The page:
By the early nineteenth century it had added the meaning in my definition, the one Lord Byron called “The nympholepsy of some fond despair”.
3. Recently noted
Happy, happy fat Jane Steinberg tells me she was researching the residual toxicity of a termiticide (itself an interesting word, for a substance that kills termites) when she came across lipofelicity in an article. “I like to think of it as meaning happiness at being fat,” she wrote. The writer was undoubtedly in search of lipophilicity, the property of being soluble in fats, oils and other non-polar solvents. It means “fat loving”, not a million miles from the other sense, but both she and I rather prefer the mistake. More on lipo-.
Superlatives ahoy! The Guardian covered the Monte Carlo boat show recently, mentioning that “Boats built to personal specifications have grown to such vast proportions that the labels superyacht and megayacht are no longer enough. Those on the dockside now talk of the gigayacht — multi-storey, 120-metre floating mansions that resemble cruise liners.” I’ve fallen behind in my research on names for the nautical playthings of the mega-rich, as a search finds gigayacht from 2002; as a mark of its acceptance, compounds such as gigayachting and gigayachtsman are also used in the business. As you would expect, megayacht is older still, recorded from 1986. I was going to write that we should be looking out for terayacht any year now, then thought to look for it and found examples from 2005. But we’ve not yet reached the giddy heights of petayacht. More on number prefixes.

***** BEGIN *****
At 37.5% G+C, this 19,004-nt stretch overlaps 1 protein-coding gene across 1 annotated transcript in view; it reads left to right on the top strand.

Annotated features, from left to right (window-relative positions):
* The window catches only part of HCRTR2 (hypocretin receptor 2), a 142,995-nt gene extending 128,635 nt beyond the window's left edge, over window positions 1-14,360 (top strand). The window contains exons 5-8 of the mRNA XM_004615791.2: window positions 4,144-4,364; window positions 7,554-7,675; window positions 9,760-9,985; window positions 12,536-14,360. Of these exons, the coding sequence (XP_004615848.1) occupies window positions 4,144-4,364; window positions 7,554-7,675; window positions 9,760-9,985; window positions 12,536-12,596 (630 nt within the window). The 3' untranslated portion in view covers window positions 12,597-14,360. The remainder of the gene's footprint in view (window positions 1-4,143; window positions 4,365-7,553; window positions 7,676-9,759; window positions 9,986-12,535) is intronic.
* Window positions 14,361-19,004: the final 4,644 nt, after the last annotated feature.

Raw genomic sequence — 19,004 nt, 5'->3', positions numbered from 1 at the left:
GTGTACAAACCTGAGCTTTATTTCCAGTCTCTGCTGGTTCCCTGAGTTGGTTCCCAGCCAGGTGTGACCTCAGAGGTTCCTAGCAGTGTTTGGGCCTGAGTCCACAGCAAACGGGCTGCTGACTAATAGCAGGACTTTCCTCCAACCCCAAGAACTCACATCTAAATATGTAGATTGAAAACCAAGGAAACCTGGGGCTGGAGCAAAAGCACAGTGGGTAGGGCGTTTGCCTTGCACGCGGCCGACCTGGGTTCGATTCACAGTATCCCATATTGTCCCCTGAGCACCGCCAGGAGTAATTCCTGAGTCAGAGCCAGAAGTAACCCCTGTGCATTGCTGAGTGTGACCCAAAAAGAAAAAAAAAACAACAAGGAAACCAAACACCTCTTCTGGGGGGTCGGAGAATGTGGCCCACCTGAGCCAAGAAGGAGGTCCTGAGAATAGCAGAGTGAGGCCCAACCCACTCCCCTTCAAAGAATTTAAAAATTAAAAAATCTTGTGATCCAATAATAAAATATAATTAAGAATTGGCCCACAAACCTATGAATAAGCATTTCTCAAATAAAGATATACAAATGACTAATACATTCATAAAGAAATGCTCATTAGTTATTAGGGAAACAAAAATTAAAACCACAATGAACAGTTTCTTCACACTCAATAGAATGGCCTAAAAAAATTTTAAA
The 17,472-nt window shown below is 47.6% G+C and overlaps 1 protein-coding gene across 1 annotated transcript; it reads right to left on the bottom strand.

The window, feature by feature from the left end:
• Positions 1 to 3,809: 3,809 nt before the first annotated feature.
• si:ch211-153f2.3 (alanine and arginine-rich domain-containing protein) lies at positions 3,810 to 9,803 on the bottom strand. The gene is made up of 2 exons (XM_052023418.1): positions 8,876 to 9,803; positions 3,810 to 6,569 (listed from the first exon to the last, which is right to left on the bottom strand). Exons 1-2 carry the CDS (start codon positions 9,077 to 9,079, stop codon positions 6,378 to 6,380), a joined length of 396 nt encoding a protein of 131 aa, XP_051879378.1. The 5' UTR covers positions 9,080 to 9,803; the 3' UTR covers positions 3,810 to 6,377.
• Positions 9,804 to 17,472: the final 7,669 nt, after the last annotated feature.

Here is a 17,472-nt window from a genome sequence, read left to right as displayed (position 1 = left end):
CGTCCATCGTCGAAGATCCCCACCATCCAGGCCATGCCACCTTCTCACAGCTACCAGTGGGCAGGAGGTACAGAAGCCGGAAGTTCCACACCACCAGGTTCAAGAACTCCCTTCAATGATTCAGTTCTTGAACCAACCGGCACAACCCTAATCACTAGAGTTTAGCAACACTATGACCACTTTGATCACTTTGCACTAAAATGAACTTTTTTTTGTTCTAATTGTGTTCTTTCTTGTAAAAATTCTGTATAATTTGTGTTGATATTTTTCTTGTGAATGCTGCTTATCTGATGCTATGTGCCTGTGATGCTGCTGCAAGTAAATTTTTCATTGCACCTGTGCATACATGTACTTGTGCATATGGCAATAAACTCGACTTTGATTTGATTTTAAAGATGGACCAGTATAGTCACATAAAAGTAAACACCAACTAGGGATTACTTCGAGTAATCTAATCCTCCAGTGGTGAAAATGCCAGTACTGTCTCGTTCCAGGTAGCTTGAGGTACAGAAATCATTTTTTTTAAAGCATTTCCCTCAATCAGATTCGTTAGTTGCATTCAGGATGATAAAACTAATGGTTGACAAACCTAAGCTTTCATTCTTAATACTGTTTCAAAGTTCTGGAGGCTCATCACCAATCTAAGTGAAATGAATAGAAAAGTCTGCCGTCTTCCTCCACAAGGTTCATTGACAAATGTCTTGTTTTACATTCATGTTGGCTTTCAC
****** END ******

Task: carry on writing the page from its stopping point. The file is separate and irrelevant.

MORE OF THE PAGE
Credit crisis neologisms On Monday, The Times reported a new term for our times: recessionista, describing it thus: “Apparently a recessionista is a fashionista (natch) who is decisively on trend in these straitened times and dresses exclusively in black (it’s grim), vintage (it’s all we can afford) and long skirts (going short during bad economic times is as frowned on in hemlines as it is in hedge funds).” It’s not new — it has previously been sighted in the San Francisco Chronicle, the Minneapolis Star Tribune, the Washington Post and the Daily Mail. The word is clearly based on fashionista, a term which borrows the -ista suffix for a committed supporter of a person or organisation.
Another credit-crunch neologism this week is square mile syndrome, where the square mile is the City of London. It was coined by an independent mental health hospital in Marylebone. It has experienced a 33% rise in the number of City workers in banks and hedge funds seeking treatment for depression, stress and anxiety as a result of the current financial turmoil. The hospital stresses that the term isn’t a diagnostic definition.
4. Questions & Answers: Jay-walking
[Q] From Marty Ryerson; related questions came from Matthias Werner, Fred A Roth, Richard Hacker, Robert L Hamm and Dalia Wolfson: “When someone crosses the street in a city illegally, it’s called jay-walking. This usually means crossing at a point other than the intersection. What does the J stand for, or who is Jay? What is the origin of this term?”
[A] It has been said that people who take their lives in their hands in the big city by crossing the street anywhere dodge across in the pattern of a letter J — hence J-walking. Do not believe this.